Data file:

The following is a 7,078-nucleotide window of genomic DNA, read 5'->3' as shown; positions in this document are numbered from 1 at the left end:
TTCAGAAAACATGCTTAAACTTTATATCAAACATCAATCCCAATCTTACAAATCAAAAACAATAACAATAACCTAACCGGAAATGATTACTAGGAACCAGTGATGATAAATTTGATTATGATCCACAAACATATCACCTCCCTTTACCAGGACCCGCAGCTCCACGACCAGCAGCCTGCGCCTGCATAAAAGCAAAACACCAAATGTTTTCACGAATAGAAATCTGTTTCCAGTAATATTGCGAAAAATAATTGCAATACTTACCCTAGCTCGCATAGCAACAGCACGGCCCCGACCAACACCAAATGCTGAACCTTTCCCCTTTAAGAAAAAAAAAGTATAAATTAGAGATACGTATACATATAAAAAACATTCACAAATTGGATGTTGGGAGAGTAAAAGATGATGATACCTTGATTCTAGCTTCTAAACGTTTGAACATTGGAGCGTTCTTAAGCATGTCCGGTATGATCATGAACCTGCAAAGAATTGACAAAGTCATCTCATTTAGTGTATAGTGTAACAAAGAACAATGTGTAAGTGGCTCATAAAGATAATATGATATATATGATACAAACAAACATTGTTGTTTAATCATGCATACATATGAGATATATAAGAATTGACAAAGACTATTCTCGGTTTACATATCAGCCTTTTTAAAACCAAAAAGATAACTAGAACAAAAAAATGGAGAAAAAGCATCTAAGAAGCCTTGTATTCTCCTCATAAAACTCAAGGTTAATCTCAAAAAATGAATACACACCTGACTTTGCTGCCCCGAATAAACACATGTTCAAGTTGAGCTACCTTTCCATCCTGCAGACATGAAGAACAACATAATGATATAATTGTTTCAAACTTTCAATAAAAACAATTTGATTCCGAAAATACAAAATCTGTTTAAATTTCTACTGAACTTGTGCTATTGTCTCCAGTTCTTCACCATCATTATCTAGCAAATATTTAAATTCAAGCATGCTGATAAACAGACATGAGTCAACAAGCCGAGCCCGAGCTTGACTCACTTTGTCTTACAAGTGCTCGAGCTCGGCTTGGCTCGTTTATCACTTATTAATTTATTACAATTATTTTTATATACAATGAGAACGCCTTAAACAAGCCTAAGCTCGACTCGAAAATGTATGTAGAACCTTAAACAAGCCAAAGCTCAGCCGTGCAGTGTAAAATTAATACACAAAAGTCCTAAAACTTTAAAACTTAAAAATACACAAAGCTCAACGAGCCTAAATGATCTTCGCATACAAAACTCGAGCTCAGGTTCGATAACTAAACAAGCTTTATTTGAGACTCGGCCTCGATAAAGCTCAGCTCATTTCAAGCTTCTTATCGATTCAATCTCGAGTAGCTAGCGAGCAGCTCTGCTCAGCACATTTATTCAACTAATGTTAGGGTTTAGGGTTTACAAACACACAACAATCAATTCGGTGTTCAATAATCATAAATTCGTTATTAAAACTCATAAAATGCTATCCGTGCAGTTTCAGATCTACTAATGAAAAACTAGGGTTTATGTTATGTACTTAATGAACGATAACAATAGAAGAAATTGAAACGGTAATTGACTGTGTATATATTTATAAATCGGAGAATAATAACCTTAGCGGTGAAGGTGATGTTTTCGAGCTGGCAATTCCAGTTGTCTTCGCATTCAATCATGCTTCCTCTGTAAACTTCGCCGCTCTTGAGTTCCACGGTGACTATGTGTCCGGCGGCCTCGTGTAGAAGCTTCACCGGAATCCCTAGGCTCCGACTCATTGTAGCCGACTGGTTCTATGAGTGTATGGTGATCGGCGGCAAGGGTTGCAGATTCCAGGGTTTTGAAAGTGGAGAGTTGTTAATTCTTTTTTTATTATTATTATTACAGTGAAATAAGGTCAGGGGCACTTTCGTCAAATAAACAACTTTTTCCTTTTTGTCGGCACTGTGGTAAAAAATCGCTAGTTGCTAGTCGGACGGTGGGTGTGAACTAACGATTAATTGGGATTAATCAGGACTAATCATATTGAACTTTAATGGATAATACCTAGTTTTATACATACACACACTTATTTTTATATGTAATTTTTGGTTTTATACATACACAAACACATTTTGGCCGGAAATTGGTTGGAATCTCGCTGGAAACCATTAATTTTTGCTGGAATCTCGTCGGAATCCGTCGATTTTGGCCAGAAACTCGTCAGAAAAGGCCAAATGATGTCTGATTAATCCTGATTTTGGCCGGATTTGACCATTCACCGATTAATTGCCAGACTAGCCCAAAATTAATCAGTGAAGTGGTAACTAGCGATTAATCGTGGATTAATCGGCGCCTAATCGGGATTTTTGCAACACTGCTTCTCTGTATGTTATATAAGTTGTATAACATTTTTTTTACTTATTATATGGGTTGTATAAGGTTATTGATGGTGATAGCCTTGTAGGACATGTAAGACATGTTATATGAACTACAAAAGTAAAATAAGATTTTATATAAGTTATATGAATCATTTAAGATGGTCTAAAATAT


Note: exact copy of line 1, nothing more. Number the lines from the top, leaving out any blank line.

The following is a 7,078-nucleotide window of genomic DNA, read 5'->3' as shown; positions in this document are numbered from 1 at the left end: